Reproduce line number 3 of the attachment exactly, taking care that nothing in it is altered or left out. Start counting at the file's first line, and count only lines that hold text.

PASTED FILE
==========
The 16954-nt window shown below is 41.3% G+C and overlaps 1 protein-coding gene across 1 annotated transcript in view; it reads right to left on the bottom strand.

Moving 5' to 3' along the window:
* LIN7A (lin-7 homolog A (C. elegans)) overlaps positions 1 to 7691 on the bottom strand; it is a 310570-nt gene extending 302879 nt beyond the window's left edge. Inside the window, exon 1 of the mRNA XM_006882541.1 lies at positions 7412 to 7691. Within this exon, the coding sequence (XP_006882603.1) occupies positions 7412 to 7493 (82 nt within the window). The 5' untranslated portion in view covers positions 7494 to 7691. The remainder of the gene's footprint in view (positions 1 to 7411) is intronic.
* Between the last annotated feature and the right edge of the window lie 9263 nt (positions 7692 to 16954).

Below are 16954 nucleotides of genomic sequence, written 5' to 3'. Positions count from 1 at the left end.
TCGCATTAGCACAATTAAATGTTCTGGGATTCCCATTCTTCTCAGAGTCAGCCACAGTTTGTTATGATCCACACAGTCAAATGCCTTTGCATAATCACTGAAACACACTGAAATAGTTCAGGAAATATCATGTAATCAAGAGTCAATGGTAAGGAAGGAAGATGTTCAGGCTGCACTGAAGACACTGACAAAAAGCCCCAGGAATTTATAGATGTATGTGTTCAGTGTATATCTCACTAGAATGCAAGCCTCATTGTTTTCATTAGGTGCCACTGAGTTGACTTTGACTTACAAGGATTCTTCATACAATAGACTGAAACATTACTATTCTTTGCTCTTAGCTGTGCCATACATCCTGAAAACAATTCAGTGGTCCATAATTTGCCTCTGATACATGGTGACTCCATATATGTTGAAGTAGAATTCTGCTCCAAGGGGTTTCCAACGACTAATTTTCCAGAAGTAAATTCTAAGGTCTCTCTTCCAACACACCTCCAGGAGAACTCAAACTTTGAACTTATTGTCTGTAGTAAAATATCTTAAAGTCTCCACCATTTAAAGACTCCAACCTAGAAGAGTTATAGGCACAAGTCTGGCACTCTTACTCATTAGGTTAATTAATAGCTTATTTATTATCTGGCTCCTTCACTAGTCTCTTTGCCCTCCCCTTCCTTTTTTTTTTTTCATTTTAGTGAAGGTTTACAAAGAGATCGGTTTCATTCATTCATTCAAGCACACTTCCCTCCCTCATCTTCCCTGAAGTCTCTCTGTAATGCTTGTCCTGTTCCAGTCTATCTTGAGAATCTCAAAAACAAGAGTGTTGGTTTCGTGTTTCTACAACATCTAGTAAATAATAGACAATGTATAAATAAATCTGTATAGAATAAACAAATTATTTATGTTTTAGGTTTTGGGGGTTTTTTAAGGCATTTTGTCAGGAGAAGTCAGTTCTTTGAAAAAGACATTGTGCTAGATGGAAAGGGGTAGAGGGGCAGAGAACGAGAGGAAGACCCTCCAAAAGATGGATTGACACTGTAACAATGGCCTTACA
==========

* LIN7A (lin-7 homolog A (C. elegans)) overlaps positions 1 to 7691 on the bottom strand; it is a 310570-nt gene extending 302879 nt beyond the window's left edge. Inside the window, exon 1 of the mRNA XM_006882541.1 lies at positions 7412 to 7691. Within this exon, the coding sequence (XP_006882603.1) occupies positions 7412 to 7493 (82 nt within the window). The 5' untranslated portion in view covers positions 7494 to 7691. The remainder of the gene's footprint in view (positions 1 to 7411) is intronic.